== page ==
Proposals for the creation of an international prize court had been made since the 18th century. On several occasions international commissions or arbitration tribunals were instituted for prize cases on a bilateral basis. The International Prize Court provided for by the present Convention has never been established because the Convention failed to secure any ratifications. The Court would have served as a court of appeals against judgments of national prize courts. Neutral Powers as well as neutral and enemy nationals would have been entitled to bring appeals. The debates at the Hague revealed that grave divergencies existed with regard to the rules of prize law which the Court would have had to apply. In order to arrive at an agreement on these rules a Naval Conference met in London in 1908 an 1909 and produced the Declaration of London. The fact that this Declaration has never been ratified proved to be fatal to the proposal for an International Prize Court.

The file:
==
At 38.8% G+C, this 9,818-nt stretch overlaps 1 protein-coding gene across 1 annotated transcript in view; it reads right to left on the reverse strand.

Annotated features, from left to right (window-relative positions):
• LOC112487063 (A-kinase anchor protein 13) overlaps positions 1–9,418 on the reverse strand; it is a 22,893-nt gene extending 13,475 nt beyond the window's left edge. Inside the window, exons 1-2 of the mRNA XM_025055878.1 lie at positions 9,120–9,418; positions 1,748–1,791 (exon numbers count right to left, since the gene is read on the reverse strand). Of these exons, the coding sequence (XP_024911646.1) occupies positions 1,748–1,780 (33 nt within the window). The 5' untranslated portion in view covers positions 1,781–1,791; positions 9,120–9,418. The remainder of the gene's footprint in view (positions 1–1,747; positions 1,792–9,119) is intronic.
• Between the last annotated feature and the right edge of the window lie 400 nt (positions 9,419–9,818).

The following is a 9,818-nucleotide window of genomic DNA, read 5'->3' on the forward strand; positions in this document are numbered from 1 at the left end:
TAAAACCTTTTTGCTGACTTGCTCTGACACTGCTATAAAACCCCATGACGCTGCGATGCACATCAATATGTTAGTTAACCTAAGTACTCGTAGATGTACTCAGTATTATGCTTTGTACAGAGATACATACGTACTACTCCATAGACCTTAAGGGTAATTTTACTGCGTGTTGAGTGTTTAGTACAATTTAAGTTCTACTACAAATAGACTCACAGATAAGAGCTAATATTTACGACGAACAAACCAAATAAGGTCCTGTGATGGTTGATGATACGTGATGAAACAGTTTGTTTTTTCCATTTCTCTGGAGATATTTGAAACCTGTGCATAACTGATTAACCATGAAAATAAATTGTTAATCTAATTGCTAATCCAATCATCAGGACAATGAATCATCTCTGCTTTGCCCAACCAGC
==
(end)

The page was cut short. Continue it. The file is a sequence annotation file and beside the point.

D.Schindler and J.Toman, The Laws of Armed Conflicts, Martinus Nihjoff Publisher, 1988, pp.825-836.